-          I was against it but we went to one rudder for a good reason: to avoid cutting a crew falling in the water. That is also why the rules prevent going on the bow.

-          I did not write the rule, Dan Bernasconi did it, I gave my advices.

-          We chose a close rule to avoid mistakes, it took us a year

-          We were very reassured to see that the british model worked, simulation works but is not always reassuring.

-          We surely took some advance compared to the other teams but I don’t think it was so much

-          Once I chose a concept I like to push it to the end.

-          We got symetric foils at the end only in order to learn as much as possible

-          The bulb at the end of the foil arm is just to put ballast, it has nothing to do with hydro but with the rule

Our AC75

-          We are given a rule that I hate, the inertial stability in the harbour that imposes a wide flotation beam

-          I understand it but it was not required with the ballasted foils in the water, we did not need that. 10’17

-          I understood that it was obvious that we have to make a central tube like a trimaran hull and a wide ass for the rule and stability, I don’t think other teams understood it right away: narrow hull and wide as far on the back as possible.

-          So we have a narrow hull in the front like a trimaran and a wide ass for static stability in the harbour.

-          Not a big evolution between B1 and B2, B2 is even more like a multi

-          We want a boat easy to foil that lift the stern first and get early on the foils for lower drag asap

-          The brits were capsizing when bearing away as they could not get enough lift from the foil vs the pressure. They were afraid of the transition and they were right to have a first boat with more stability.

-          B1 was an hydro dynamic concept, B2 an aero + hydro

The foil

-          The dihedral is more equlibrated and does not require a big “shaft” that maintain the foil and which creates drag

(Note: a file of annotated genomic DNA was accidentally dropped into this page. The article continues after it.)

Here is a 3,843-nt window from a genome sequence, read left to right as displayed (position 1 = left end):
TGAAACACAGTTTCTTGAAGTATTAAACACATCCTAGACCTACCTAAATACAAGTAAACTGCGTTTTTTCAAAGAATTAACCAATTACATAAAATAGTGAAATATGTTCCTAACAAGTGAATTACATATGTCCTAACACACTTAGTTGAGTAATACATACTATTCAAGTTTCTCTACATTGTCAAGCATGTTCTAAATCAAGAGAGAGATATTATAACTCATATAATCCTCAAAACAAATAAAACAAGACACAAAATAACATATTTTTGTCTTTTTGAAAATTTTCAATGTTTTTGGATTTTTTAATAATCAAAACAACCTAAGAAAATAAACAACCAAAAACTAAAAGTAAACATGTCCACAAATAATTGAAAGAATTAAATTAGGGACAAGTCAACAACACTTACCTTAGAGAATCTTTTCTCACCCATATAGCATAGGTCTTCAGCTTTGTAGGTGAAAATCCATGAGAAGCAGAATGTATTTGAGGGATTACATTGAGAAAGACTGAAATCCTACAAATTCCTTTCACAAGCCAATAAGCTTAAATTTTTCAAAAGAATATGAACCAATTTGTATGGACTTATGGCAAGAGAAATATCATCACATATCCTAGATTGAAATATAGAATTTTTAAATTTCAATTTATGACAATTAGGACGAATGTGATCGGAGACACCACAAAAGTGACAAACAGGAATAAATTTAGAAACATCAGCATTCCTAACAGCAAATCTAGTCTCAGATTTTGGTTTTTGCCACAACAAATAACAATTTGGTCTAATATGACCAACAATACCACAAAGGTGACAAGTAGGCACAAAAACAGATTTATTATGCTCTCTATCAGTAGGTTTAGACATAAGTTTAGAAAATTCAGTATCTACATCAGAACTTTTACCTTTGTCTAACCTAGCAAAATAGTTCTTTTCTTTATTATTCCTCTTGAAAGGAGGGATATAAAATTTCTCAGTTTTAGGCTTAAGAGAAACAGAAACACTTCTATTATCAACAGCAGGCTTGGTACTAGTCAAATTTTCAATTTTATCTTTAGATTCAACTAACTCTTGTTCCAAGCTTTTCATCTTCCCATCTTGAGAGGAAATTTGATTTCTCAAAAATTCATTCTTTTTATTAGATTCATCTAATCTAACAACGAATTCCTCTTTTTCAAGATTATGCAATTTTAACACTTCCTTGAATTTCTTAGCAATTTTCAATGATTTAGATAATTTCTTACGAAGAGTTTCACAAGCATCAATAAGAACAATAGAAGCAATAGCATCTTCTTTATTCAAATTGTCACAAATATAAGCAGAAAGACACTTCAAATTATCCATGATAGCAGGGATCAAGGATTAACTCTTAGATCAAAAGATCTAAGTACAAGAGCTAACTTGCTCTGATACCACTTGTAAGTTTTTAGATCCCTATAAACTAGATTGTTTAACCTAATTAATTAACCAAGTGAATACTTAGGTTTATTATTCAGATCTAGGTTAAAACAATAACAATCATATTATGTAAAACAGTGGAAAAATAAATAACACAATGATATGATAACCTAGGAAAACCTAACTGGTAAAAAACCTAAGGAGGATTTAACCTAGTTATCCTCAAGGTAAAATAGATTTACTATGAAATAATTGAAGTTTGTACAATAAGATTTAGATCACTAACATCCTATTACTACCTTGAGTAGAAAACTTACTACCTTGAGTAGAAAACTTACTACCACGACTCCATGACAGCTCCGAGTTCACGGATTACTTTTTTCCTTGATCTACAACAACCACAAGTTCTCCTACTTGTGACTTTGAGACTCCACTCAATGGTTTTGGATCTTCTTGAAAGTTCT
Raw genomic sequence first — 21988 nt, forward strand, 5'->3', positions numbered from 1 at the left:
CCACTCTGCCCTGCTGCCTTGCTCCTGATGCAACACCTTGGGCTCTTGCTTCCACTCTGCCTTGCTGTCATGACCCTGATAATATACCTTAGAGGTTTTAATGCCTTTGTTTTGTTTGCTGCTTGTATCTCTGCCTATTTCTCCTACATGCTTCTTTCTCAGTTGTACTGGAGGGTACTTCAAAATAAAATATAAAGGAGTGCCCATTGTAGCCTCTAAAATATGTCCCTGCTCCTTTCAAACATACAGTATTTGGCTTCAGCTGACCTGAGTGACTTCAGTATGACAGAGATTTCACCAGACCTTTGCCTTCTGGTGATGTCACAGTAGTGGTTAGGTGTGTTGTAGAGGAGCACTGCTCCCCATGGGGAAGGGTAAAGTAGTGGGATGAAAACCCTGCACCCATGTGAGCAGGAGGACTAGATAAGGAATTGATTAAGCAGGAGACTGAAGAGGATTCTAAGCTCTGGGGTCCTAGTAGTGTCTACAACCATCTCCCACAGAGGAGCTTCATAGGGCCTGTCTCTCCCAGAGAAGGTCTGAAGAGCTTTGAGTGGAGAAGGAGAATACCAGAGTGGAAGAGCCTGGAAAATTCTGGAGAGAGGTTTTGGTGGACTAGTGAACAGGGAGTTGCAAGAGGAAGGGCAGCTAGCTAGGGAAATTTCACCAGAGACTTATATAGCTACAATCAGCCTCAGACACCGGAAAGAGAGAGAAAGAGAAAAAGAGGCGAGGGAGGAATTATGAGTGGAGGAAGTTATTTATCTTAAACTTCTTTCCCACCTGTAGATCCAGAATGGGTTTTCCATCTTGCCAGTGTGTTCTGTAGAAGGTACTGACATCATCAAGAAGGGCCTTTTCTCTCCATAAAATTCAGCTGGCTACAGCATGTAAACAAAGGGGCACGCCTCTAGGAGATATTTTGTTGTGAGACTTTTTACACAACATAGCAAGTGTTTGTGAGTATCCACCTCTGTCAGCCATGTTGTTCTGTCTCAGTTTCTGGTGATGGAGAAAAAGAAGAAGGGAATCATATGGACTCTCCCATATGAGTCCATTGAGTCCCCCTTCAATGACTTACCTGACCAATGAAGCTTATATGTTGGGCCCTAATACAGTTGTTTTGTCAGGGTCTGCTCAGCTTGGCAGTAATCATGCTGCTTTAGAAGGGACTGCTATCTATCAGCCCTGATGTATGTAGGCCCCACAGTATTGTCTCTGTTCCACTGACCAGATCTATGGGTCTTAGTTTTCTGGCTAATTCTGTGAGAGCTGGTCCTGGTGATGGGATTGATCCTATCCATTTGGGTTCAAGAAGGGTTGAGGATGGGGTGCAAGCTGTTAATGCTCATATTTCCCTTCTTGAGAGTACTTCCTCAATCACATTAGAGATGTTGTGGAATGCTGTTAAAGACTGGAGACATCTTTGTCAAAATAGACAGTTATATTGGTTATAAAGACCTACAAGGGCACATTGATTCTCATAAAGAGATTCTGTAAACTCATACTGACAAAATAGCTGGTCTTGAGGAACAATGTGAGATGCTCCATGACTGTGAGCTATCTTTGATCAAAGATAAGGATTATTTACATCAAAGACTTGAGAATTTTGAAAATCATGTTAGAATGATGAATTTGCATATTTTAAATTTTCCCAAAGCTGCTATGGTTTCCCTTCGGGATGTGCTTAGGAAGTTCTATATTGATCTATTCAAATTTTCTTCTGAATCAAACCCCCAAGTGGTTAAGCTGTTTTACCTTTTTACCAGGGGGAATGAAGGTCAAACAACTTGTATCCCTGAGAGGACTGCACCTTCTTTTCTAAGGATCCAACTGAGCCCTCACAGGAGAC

-          On the other hand a flat design is simpler and has lower drag. Both concepts are good.

B  

 
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dorox

Member
138
217
Races 7 and 8 are uploaded https://ac36.herokuapp.com/map
Italians got really unlucky getting stuck in 6kn of wind contrary to NZL in 7kn.

image.png

 

dorox

Member
138
217
Race 9 is uploaded. I've included course-VMG to see how each team handles the wind.

The screenshot shows the 6kn CVMG advantage for NZL at the 5th leg when they got the lead.

image.png

 

erdb

Anarchist
755
557
As we are getting closer to the end, I ran the "summarize all races" algorithm again to see how the boats ranked and how much improvement was made by LR and ETNZ.

LR's and ETNZ's AC races are marked by triangles and darker red and green trend lines vs their previous ACWS and Prada cup races.

VMG vs TWS: vmg.png

Altogether, ETNZ were always superior both upwind and downwind. They did improve since the ACWS, but LR actually improved a lot more - they got very close. Sandbagging or just careful scheduling of improvements?  Intentional or not, they did manage to surprise everyone with their evolution.

Interestingly, they're actually closer to ETNZ in the mid-range, not in the light. Maybe a good sign for them for today.

TR has superior Speed and TWA in most conditions (except for LR in mid-range upwind).

bs.png

rtwa.png

AWA vs TWS:

awa.png

I guess it's not surprising it's the Kiwis who can sail with the tightest AWA in all conditions showing their superior efficiency and lift/drag ratios. Again, check out the improvement by LR!

Effective foil cant (heel+cant angle) vs TWS:

efcant.png

 I thought this was interesting how their techniques evolved. LR increased effective cant angles both up- and downwind, while ETNZ increased it downwind and in light upwind. AM were using some crazy angles in strong upwind. That's probably the batwing main / low CoE setup. I'd love to see what ETNZ would do in that range.

Pitch vs TWS: pitch.png

Pitch angle (positive is forward pitch here) doesn't really correlate with wind speed for most boats, but there are some interesting differences between the teams with AM and ETNZ sailing the most bow-down.

 

erdb

Anarchist
755
557
Here is the data from the last race, just for the record. No surprises, ETNZ clearly dominated both upwind and downwind:

uw vmg.png dw vmg.png

They've sailed some amazing apparent angles:

uw awa.png dw awa.png

For me the most remarkable is how ETNZ switched to a whole new level of performance within a few days. The two boats were matched pretty good on the first two days, and then ETNZ figured out something. They not only started to tack better, but somehow found an extra gear in straight line speed.